The Grapes of Wrath

How are the Joads beginning to act more like members of a larger community than they did at the beginning of their journey to California?

Chapter 13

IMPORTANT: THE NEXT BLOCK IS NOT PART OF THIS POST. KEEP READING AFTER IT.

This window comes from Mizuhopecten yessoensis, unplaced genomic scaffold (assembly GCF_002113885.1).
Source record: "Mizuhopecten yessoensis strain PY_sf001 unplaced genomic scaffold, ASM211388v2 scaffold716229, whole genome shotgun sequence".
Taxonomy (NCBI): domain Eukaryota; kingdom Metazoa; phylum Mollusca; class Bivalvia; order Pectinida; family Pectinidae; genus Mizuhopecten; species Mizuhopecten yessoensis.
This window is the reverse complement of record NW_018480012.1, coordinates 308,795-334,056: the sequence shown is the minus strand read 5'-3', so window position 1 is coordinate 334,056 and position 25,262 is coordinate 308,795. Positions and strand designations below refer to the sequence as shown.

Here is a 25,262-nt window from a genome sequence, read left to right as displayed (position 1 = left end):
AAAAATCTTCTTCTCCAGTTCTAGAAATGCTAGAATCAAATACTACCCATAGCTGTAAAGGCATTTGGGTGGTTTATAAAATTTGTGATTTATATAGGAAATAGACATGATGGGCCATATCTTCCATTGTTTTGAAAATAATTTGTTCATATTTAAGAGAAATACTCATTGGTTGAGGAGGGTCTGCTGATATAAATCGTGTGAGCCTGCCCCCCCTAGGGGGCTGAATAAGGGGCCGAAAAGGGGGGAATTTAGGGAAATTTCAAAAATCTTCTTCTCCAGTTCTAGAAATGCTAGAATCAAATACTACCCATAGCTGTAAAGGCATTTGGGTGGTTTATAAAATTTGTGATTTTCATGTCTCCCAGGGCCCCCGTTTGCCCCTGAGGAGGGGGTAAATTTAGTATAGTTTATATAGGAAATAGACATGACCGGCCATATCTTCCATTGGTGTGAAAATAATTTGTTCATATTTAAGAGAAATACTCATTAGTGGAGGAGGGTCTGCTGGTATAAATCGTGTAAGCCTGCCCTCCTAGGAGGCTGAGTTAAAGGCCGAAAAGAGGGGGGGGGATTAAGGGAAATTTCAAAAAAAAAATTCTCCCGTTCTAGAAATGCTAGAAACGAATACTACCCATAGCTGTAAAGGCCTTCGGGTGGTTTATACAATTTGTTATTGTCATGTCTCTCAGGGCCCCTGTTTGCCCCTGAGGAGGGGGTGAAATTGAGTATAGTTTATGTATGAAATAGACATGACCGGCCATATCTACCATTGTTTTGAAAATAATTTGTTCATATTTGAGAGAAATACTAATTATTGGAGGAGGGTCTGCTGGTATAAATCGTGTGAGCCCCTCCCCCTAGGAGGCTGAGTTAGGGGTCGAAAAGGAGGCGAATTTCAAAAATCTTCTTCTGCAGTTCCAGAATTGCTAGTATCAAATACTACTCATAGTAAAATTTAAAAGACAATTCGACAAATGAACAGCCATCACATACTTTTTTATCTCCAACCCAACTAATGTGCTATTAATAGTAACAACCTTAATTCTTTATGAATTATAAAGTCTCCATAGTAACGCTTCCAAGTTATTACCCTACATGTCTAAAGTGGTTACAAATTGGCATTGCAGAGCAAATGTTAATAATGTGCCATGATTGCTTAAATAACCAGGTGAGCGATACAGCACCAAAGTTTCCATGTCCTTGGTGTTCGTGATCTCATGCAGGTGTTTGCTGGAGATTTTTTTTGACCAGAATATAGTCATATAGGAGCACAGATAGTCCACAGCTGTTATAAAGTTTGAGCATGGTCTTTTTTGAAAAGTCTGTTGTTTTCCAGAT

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Everybody chips into each others misery. Even though there is no money, they realize the support there is in numbers. Take, for example, the death of Grandpa Joad. The Wilsons help them bury Grampa. They write a verse from scripture on the note on his grave. After burying Grampa, they have Casy say a few words. The reactions to the death are varied. Rose of Sharon comforts Granma, while Uncle John is curiously unmoved by the turn of events. Casy admits that he knew Grampa was dying, but didn't say anything because he couldn't have helped. He blames the separation from the land for Grampa's death. The Joads and the Sairy Wilson decide to help each other on the journey by spreading out the load between their two cars so that both families will make it to California.